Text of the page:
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How much do you know about protective orders here in Tennessee? - II

In a previous post, our blog began discussing how even though most people are fully aware of some of the criminal consequences that can accompany a conviction on domestic abuse charges -- jail time, steep fines, criminal record, etc. -- they might not have a full appreciation of the collateral consequences.

To that end, we started exploring the circumstances in which courts will grant protection orders here in Tennessee, a very serious step that will see someone subjected to a host of wide-ranging restrictions.

In today's post, the second in a series, we'll examine temporary protection orders (TPOs), including the circumstances in which they are typically issued, and the degree to which the accused will find his or her actions limited.

TPOs

As implied by their name, these orders are good for a relatively short duration -- 15 days or up until the date of a full hearing for an extended protection order. They are generally issued where the judge finds sufficient evidence to believe that the petitioner is in some sort of immediate danger.

It's important to understand that TPOs can be issued ex parte, meaning without notice to the accused and/or in their absence.

Among other things, the issuance of a TPO can do the following:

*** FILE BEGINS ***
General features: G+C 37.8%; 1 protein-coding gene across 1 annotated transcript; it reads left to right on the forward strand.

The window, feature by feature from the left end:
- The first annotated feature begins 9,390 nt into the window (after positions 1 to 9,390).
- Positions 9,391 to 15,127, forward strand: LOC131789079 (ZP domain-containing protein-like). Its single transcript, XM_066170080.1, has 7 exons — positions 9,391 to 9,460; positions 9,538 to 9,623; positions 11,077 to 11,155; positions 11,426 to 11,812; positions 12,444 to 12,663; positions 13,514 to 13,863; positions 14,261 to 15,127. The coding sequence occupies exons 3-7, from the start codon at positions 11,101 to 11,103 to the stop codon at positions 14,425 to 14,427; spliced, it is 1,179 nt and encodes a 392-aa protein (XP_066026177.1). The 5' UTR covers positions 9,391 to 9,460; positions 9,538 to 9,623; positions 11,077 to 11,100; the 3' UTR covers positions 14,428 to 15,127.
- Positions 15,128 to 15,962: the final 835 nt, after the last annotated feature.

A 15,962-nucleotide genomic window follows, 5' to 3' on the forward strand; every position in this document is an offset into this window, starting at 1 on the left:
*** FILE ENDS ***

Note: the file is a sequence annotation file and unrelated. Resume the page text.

• Prevent the accused from calling or otherwise communicating with the petitioner either directly or indirectly.
  • Require the accused to immediately and temporarily vacate the home shared with the petitioner.
  • Stop the accused from coming into close proximity with the petitioner.
  • Order that the custody, care and control of any children living in the home be assumed by the petitioner.
  • Mandate that the accused cover costs incurred by the petitioner for breaking the terms of a rental agreement or lease if the judge decides it is no longer safe for the petitioner to continue living in a rental unit.

In our next post on this subject, we'll examine the circumstances in which extended protection orders are issued and their accompanying restrictions.

Consider speaking with an experienced legal professional who will listen to your side of the story and fight to protect your rights if you have been charged with domestic abuse.

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